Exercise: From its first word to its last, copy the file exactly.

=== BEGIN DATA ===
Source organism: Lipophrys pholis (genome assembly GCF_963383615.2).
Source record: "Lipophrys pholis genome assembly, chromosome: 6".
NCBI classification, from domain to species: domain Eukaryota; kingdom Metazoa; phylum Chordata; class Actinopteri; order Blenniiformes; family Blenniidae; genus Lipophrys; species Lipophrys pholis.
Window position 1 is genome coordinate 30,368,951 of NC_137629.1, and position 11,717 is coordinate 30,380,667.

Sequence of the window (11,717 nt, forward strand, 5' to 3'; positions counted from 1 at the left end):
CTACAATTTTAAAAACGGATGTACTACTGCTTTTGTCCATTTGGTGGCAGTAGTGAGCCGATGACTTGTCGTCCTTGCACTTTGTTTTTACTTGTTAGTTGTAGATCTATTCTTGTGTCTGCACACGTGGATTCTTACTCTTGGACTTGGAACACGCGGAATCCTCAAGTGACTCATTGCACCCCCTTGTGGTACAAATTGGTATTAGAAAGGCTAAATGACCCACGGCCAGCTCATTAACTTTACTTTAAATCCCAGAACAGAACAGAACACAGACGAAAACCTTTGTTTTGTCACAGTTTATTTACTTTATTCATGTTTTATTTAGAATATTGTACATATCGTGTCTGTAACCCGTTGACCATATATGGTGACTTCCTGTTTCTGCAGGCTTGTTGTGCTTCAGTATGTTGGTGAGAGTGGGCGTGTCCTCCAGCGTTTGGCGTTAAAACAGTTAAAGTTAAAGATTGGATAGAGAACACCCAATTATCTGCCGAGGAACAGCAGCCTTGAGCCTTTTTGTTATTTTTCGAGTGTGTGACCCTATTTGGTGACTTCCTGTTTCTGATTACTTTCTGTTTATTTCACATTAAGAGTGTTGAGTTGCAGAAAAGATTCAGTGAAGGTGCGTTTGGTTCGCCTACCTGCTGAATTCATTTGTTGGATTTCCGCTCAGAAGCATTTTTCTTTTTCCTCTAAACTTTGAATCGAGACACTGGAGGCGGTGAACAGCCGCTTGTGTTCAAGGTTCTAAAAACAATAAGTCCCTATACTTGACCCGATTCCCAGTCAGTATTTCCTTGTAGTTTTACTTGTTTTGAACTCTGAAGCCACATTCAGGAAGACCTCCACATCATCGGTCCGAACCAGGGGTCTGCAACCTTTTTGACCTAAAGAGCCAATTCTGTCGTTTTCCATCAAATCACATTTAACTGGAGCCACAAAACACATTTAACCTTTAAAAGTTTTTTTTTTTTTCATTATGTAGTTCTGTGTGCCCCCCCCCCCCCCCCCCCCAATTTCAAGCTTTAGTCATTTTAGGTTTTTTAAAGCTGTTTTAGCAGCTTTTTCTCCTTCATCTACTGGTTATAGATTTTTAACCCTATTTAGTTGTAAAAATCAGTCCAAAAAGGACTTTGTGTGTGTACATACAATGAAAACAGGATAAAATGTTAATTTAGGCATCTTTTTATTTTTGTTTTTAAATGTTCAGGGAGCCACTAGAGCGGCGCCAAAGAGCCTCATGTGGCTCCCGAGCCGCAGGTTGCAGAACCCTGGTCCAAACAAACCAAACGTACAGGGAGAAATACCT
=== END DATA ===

Source organism: Lipophrys pholis (genome assembly GCF_963383615.2).
Source record: "Lipophrys pholis genome assembly, chromosome: 6".
NCBI classification, from domain to species: domain Eukaryota; kingdom Metazoa; phylum Chordata; class Actinopteri; order Blenniiformes; family Blenniidae; genus Lipophrys; species Lipophrys pholis.
Window position 1 is genome coordinate 30,368,951 of NC_137629.1, and position 11,717 is coordinate 30,380,667.

Sequence of the window (11,717 nt, forward strand, 5' to 3'; positions counted from 1 at the left end):
CTACAATTTTAAAAACGGATGTACTACTGCTTTTGTCCATTTGGTGGCAGTAGTGAGCCGATGACTTGTCGTCCTTGCACTTTGTTTTTACTTGTTAGTTGTAGATCTATTCTTGTGTCTGCACACGTGGATTCTTACTCTTGGACTTGGAACACGCGGAATCCTCAAGTGACTCATTGCACCCCCTTGTGGTACAAATTGGTATTAGAAAGGCTAAATGACCCACGGCCAGCTCATTAACTTTACTTTAAATCCCAGAACAGAACAGAACACAGACGAAAACCTTTGTTTTGTCACAGTTTATTTACTTTATTCATGTTTTATTTAGAATATTGTACATATCGTGTCTGTAACCCGTTGACCATATATGGTGACTTCCTGTTTCTGCAGGCTTGTTGTGCTTCAGTATGTTGGTGAGAGTGGGCGTGTCCTCCAGCGTTTGGCGTTAAAACAGTTAAAGTTAAAGATTGGATAGAGAACACCCAATTATCTGCCGAGGAACAGCAGCCTTGAGCCTTTTTGTTATTTTTCGAGTGTGTGACCCTATTTGGTGACTTCCTGTTTCTGATTACTTTCTGTTTATTTCACATTAAGAGTGTTGAGTTGCAGAAAAGATTCAGTGAAGGTGCGTTTGGTTCGCCTACCTGCTGAATTCATTTGTTGGATTTCCGCTCAGAAGCATTTTTCTTTTTCCTCTAAACTTTGAATCGAGACACTGGAGGCGGTGAACAGCCGCTTGTGTTCAAGGTTCTAAAAACAATAAGTCCCTATACTTGACCCGATTCCCAGTCAGTATTTCCTTGTAGTTTTACTTGTTTTGAACTCTGAAGCCACATTCAGGAAGACCTCCACATCATCGGTCCGAACCAGGGGTCTGCAACCTTTTTGACCTAAAGAGCCAATTCTGTCGTTTTCCATCAAATCACATTTAACTGGAGCCACAAAACACATTTAACCTTTAAAAGTTTTTTTTTTTTTCATTATGTAGTTCTGTGTGCCCCCCCCCCCCCCCCCCCCAATTTCAAGCTTTAGTCATTTTAGGTTTTTTAAAGCTGTTTTAGCAGCTTTTTCTCCTTCATCTACTGGTTATAGATTTTTAACCCTATTTAGTTGTAAAAATCAGTCCAAAAAGGACTTTGTGTGTGTACATACAATGAAAACAGGATAAAATGTTAATTTAGGCATCTTTTTATTTTTGTTTTTAAATGTTCAGGGAGCCACTAGAGCGGCGCCAAAGAGCCTCATGTGGCTCCCGAGCCGCAGGTTGCAGAACCCTGGTCCAAACAAACCAAACGTACAGGGAGAAATACCT